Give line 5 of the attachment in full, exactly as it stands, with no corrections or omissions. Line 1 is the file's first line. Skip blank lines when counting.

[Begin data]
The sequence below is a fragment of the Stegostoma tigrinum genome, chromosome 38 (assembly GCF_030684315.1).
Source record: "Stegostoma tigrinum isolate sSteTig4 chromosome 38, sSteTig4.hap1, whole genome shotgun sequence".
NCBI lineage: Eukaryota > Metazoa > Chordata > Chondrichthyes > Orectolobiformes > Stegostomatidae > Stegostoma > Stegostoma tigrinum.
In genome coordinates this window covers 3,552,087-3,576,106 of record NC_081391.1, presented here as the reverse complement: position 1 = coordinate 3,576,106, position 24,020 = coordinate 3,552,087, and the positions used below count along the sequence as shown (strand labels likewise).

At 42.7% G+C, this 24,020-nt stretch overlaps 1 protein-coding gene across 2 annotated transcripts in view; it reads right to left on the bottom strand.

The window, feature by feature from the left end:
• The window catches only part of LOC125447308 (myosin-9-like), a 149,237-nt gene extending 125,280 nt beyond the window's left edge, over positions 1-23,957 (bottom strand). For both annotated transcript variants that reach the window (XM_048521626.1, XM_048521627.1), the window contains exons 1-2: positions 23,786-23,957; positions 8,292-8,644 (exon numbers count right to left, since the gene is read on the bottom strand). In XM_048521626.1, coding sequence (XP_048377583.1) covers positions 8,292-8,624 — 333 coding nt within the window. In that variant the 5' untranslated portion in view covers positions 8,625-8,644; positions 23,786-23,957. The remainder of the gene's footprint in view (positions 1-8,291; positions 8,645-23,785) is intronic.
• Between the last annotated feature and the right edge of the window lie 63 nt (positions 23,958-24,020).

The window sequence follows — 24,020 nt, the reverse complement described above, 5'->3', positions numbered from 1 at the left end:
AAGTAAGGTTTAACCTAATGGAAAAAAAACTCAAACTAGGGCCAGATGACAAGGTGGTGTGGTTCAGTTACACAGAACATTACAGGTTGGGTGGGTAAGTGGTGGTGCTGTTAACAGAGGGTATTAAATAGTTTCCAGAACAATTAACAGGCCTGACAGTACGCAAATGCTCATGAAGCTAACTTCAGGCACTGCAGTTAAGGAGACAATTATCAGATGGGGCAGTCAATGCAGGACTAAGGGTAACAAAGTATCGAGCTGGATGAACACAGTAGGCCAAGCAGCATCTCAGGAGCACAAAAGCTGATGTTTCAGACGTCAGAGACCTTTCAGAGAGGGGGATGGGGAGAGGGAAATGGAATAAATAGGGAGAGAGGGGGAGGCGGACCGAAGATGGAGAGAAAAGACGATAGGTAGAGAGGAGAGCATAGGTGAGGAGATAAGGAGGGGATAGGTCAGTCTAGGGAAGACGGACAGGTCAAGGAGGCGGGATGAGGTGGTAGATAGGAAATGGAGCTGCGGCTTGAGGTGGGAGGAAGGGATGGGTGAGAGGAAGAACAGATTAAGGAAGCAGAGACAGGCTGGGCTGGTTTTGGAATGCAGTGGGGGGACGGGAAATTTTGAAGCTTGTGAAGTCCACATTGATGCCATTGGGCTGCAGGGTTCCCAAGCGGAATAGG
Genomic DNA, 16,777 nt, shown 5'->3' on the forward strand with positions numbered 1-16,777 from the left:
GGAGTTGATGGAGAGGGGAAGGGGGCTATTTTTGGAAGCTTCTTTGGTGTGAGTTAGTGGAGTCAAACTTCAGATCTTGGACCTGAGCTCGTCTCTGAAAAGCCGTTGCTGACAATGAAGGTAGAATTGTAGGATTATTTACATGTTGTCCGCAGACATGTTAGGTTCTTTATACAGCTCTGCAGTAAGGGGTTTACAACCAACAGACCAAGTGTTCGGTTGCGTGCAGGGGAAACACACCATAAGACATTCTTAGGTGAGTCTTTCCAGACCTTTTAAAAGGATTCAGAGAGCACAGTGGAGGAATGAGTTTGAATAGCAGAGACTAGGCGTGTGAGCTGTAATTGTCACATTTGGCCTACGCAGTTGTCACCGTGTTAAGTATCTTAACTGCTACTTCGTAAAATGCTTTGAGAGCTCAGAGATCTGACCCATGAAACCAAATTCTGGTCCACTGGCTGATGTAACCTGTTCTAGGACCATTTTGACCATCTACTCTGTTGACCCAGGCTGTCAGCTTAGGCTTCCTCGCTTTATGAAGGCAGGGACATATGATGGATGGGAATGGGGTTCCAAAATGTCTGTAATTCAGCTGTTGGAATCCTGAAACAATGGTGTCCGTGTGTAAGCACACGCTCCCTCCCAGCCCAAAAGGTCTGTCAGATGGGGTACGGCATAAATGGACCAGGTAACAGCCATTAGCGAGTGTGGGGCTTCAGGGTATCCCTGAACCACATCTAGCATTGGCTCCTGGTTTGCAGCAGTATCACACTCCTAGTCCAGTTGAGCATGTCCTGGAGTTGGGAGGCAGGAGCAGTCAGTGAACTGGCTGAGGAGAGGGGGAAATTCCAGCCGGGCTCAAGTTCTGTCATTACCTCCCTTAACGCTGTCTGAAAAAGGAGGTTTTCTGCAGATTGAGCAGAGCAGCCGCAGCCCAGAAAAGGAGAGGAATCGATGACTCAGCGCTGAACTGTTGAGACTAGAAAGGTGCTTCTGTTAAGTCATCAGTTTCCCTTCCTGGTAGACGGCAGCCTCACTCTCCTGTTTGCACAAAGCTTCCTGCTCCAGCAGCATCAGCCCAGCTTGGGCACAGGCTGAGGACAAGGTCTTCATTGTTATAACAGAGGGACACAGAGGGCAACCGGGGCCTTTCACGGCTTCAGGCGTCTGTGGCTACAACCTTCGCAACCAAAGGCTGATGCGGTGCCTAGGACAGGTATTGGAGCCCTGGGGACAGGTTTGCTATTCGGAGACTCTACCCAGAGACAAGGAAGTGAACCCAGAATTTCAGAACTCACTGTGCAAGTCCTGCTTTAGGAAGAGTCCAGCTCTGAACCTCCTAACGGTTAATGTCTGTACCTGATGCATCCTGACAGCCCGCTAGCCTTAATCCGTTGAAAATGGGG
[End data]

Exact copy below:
At 42.7% G+C, this 24,020-nt stretch overlaps 1 protein-coding gene across 2 annotated transcripts in view; it reads right to left on the bottom strand.